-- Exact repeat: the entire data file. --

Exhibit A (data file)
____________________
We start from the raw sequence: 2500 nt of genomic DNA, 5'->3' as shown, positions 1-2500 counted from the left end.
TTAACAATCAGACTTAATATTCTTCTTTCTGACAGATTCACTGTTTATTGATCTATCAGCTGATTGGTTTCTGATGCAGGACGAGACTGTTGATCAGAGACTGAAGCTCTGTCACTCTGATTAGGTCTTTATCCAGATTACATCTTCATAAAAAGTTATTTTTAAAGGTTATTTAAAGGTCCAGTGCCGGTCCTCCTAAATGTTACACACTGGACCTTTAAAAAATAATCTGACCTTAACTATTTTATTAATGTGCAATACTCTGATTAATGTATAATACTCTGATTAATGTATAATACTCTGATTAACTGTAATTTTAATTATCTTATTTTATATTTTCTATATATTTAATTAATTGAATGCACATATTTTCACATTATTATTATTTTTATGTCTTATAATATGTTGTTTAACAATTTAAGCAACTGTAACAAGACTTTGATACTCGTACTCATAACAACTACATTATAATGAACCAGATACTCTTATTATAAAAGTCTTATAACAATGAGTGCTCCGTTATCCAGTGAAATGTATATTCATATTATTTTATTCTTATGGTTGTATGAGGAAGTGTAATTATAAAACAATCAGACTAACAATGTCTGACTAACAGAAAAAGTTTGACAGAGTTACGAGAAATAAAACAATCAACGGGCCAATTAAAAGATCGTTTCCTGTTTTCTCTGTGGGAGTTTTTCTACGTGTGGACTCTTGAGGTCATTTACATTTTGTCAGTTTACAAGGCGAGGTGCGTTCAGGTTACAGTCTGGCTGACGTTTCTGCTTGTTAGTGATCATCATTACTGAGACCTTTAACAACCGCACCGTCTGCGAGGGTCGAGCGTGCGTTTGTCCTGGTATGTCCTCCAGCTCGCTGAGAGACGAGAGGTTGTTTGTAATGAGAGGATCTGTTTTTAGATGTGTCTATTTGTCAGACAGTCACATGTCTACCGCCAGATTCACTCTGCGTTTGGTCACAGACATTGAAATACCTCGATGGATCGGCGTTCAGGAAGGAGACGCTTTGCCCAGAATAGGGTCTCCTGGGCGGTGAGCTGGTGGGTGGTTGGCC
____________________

We start from the raw sequence: 2500 nt of genomic DNA, 5'->3' as shown, positions 1-2500 counted from the left end.
TTAACAATCAGACTTAATATTCTTCTTTCTGACAGATTCACTGTTTATTGATCTATCAGCTGATTGGTTTCTGATGCAGGACGAGACTGTTGATCAGAGACTGAAGCTCTGTCACTCTGATTAGGTCTTTATCCAGATTACATCTTCATAAAAAGTTATTTTTAAAGGTTATTTAAAGGTCCAGTGCCGGTCCTCCTAAATGTTACACACTGGACCTTTAAAAAATAATCTGACCTTAACTATTTTATTAATGTGCAATACTCTGATTAATGTATAATACTCTGATTAATGTATAATACTCTGATTAACTGTAATTTTAATTATCTTATTTTATATTTTCTATATATTTAATTAATTGAATGCACATATTTTCACATTATTATTATTTTTATGTCTTATAATATGTTGTTTAACAATTTAAGCAACTGTAACAAGACTTTGATACTCGTACTCATAACAACTACATTATAATGAACCAGATACTCTTATTATAAAAGTCTTATAACAATGAGTGCTCCGTTATCCAGTGAAATGTATATTCATATTATTTTATTCTTATGGTTGTATGAGGAAGTGTAATTATAAAACAATCAGACTAACAATGTCTGACTAACAGAAAAAGTTTGACAGAGTTACGAGAAATAAAACAATCAACGGGCCAATTAAAAGATCGTTTCCTGTTTTCTCTGTGGGAGTTTTTCTACGTGTGGACTCTTGAGGTCATTTACATTTTGTCAGTTTACAAGGCGAGGTGCGTTCAGGTTACAGTCTGGCTGACGTTTCTGCTTGTTAGTGATCATCATTACTGAGACCTTTAACAACCGCACCGTCTGCGAGGGTCGAGCGTGCGTTTGTCCTGGTATGTCCTCCAGCTCGCTGAGAGACGAGAGGTTGTTTGTAATGAGAGGATCTGTTTTTAGATGTGTCTATTTGTCAGACAGTCACATGTCTACCGCCAGATTCACTCTGCGTTTGGTCACAGACATTGAAATACCTCGATGGATCGGCGTTCAGGAAGGAGACGCTTTGCCCAGAATAGGGTCTCCTGGGCGGTGAGCTGGTGGGTGGTTGGCC